Trystan’s Night Prayers

Daddy: So, what did we do when we woke up today, Trystan?
Trystan: Ummm, I don’t know.
Daddy: Well, when you woke up, you came into Mommy and Daddy’s room and climbed into bed with us remember?
Trystan: Yeah! Mommy, Daddy and Zoey
Daddy: Yeah, Zoey was there too, good memory.  What did we do?
Trystan: We cuddled and said “Good morning!”
Daddy: That’s right! We all said good morning to each other and cuddled on Mommy and Daddy’s bed.  Then what?
Trystan: I don’t know.
Daddy: Did we have breakfast?
Trystan: Yeah! We have eggs and soldiers. I ate Mommy’s egg.
Daddy: Yes you did.  You wanted cereal and after you finished your cereal, you asked for one of Mommy’s eggs.
Trystan: Yeah.
Daddy: That was nice of Mommy huh? You know she loves you very much?
Trystan: Yeah.
Daddy:  Then what did we do?
Trystan: We played in the yard.
Daddy:  That’s right.  We had a race, remember?
Trystan:  Yeah, you made me sad, Daddy.
Daddy:  I made you sad, why?
Trystan: Because… you made me sad.
Daddy:  Oh, were you sad when we raced and Daddy won?
Trystan: Yeah, you made me sad.
Daddy:  I’m sorry you were sad.  I wasn’t trying to make you sad.  I was trying to teach you how not to give up.  Daddy was winning but then you gave up, so you lost.
Trystan: Yeah.  That made me sad.
Daddy:  You know what?
Trystan: …
Daddy:  I’m so proud of you.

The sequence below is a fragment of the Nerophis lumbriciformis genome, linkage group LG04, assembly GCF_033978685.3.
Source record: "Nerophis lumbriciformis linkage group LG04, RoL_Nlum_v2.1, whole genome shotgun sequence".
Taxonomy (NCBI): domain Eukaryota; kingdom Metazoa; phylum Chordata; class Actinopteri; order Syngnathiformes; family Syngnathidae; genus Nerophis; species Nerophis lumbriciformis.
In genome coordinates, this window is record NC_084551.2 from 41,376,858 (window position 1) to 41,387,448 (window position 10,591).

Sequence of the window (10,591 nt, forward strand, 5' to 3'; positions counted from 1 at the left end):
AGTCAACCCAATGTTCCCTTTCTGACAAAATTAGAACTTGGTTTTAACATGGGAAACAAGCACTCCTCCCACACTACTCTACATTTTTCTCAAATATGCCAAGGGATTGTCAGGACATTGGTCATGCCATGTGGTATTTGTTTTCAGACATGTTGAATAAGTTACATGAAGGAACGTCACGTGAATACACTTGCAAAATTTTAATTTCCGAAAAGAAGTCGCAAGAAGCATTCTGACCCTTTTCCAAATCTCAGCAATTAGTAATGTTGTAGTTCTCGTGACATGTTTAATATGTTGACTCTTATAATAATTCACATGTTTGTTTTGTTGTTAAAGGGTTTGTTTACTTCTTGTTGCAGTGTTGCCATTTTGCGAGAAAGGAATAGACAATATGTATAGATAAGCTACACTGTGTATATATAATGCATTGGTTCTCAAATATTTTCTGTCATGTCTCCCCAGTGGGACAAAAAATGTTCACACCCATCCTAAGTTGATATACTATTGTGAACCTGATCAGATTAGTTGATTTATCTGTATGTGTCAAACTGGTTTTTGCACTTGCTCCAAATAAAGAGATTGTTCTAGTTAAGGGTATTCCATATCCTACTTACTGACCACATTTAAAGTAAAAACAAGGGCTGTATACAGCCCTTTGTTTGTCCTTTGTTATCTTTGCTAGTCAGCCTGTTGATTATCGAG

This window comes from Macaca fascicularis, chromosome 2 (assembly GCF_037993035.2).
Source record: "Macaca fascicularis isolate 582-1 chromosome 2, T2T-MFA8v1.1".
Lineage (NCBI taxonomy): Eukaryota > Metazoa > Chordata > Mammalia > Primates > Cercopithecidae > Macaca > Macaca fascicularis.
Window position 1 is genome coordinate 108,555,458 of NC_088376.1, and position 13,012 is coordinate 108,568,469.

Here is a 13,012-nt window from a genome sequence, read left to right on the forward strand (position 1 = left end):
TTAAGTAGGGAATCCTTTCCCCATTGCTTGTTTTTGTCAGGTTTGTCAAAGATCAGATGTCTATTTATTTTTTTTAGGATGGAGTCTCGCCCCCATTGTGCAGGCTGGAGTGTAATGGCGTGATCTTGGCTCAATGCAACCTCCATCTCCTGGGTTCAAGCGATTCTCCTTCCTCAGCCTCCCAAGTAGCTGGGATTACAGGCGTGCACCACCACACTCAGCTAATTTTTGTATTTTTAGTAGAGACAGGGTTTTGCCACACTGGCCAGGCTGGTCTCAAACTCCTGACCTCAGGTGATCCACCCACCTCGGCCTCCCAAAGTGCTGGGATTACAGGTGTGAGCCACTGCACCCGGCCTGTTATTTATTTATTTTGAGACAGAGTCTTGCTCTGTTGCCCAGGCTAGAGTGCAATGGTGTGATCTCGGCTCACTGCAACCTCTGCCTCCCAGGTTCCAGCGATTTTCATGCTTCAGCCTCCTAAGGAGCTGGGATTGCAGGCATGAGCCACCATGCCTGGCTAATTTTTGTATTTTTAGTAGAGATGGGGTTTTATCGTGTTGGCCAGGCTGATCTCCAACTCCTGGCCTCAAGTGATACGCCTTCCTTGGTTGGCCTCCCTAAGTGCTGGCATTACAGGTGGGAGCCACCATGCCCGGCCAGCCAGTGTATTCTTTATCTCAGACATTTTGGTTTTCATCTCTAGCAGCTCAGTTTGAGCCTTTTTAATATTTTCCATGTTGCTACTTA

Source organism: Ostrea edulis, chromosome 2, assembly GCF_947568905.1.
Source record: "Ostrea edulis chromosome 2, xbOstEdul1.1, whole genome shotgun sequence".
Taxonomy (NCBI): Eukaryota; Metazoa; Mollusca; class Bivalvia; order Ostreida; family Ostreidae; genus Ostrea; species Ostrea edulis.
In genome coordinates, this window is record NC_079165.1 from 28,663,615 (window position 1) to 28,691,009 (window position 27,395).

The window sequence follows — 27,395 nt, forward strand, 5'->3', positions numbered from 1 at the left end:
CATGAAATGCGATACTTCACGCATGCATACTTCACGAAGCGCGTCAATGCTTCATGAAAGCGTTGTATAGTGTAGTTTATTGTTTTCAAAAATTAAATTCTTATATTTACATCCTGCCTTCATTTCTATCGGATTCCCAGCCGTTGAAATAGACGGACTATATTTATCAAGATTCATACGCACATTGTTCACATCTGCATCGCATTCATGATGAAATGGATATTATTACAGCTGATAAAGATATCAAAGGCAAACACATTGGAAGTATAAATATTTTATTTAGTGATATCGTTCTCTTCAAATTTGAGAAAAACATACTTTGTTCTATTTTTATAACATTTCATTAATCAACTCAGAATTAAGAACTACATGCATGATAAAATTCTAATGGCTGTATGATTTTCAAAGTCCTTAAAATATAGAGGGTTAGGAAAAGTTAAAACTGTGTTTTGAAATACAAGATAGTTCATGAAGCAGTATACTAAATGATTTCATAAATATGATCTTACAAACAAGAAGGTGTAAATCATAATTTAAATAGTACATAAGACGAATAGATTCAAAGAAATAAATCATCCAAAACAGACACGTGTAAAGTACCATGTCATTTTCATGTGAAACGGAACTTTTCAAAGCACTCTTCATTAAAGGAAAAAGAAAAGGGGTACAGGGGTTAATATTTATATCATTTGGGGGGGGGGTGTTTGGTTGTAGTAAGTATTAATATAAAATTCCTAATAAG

Trystan:  Why?
Daddy:  I’m so proud of you because the next time we raced, Daddy was winning and you didn’t give up and you won!
Trystan: Yeah, I win!
Daddy: Yes, you did and I was so proud of you; for winning and for not giving up.  I’m also so proud of you because you were soooo good at church today.
Trystan: Yeah, I was quiet and I said all the words.
Daddy: Yes, you did.
Trystan: And I sing too!
Daddy:  Yes, you did!  You were quiet, you sang the songs and you said ALL the words.  And I knew you were tired too and you were still sooo good.
Trystan: Thank you Daddy.
Daddy:  Do you remember when you were playing and you hit Zoey in the head with your sword?
Trystan: hmmm
Daddy:  That made Daddy, sad.
Trystan: I hurt Zoey, and I made Zoey cry?
Daddy:  That’s right.  You did, and Daddy doesn’t like it when Trystan or Zoey get hurt.  And I know you don’t like hurting people.  So tomorrow, when you’re playing, can I ask you to be more careful and try not to hit Zoey in the head with your sword?